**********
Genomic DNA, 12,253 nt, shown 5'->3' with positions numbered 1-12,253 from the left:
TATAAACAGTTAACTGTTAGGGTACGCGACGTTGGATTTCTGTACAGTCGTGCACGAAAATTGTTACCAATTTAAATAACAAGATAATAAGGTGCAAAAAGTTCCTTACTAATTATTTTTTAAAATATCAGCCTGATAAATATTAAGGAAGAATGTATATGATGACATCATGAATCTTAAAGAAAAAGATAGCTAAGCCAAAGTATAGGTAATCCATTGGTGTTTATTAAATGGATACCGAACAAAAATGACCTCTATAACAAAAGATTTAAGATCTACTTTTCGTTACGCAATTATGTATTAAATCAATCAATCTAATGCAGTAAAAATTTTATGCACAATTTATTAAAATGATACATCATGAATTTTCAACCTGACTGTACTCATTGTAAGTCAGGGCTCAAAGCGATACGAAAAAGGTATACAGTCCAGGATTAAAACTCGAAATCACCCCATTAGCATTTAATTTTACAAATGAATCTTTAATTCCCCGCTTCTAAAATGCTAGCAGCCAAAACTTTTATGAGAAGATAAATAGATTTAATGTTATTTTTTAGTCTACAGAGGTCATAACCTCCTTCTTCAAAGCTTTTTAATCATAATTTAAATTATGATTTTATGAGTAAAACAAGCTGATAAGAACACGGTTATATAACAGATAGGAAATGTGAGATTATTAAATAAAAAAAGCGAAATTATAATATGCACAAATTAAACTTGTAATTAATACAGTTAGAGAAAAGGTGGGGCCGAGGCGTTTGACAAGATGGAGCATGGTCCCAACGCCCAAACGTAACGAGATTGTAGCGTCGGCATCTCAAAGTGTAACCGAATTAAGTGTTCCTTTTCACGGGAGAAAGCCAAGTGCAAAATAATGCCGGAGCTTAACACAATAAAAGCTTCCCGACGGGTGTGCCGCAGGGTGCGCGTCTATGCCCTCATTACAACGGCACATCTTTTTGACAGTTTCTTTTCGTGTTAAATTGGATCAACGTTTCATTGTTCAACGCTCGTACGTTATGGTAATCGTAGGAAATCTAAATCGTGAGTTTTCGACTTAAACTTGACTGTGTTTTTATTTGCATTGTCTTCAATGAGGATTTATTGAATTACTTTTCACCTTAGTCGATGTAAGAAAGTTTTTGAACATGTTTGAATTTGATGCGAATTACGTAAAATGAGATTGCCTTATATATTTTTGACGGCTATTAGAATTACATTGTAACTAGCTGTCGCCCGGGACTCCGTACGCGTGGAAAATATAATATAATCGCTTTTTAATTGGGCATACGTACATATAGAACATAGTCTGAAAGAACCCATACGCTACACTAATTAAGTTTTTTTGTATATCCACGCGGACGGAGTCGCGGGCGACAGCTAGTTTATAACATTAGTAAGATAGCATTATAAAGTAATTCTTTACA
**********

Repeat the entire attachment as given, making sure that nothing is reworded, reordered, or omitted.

Genomic DNA, 12,253 nt, shown 5'->3' with positions numbered 1-12,253 from the left:
TATAAACAGTTAACTGTTAGGGTACGCGACGTTGGATTTCTGTACAGTCGTGCACGAAAATTGTTACCAATTTAAATAACAAGATAATAAGGTGCAAAAAGTTCCTTACTAATTATTTTTTAAAATATCAGCCTGATAAATATTAAGGAAGAATGTATATGATGACATCATGAATCTTAAAGAAAAAGATAGCTAAGCCAAAGTATAGGTAATCCATTGGTGTTTATTAAATGGATACCGAACAAAAATGACCTCTATAACAAAAGATTTAAGATCTACTTTTCGTTACGCAATTATGTATTAAATCAATCAATCTAATGCAGTAAAAATTTTATGCACAATTTATTAAAATGATACATCATGAATTTTCAACCTGACTGTACTCATTGTAAGTCAGGGCTCAAAGCGATACGAAAAAGGTATACAGTCCAGGATTAAAACTCGAAATCACCCCATTAGCATTTAATTTTACAAATGAATCTTTAATTCCCCGCTTCTAAAATGCTAGCAGCCAAAACTTTTATGAGAAGATAAATAGATTTAATGTTATTTTTTAGTCTACAGAGGTCATAACCTCCTTCTTCAAAGCTTTTTAATCATAATTTAAATTATGATTTTATGAGTAAAACAAGCTGATAAGAACACGGTTATATAACAGATAGGAAATGTGAGATTATTAAATAAAAAAAGCGAAATTATAATATGCACAAATTAAACTTGTAATTAATACAGTTAGAGAAAAGGTGGGGCCGAGGCGTTTGACAAGATGGAGCATGGTCCCAACGCCCAAACGTAACGAGATTGTAGCGTCGGCATCTCAAAGTGTAACCGAATTAAGTGTTCCTTTTCACGGGAGAAAGCCAAGTGCAAAATAATGCCGGAGCTTAACACAATAAAAGCTTCCCGACGGGTGTGCCGCAGGGTGCGCGTCTATGCCCTCATTACAACGGCACATCTTTTTGACAGTTTCTTTTCGTGTTAAATTGGATCAACGTTTCATTGTTCAACGCTCGTACGTTATGGTAATCGTAGGAAATCTAAATCGTGAGTTTTCGACTTAAACTTGACTGTGTTTTTATTTGCATTGTCTTCAATGAGGATTTATTGAATTACTTTTCACCTTAGTCGATGTAAGAAAGTTTTTGAACATGTTTGAATTTGATGCGAATTACGTAAAATGAGATTGCCTTATATATTTTTGACGGCTATTAGAATTACATTGTAACTAGCTGTCGCCCGGGACTCCGTACGCGTGGAAAATATAATATAATCGCTTTTTAATTGGGCATACGTACATATAGAACATAGTCTGAAAGAACCCATACGCTACACTAATTAAGTTTTTTTGTATATCCACGCGGACGGAGTCGCGGGCGACAGCTAGTTTATAACATTAGTAAGATAGCATTATAAAGTAATTCTTTACA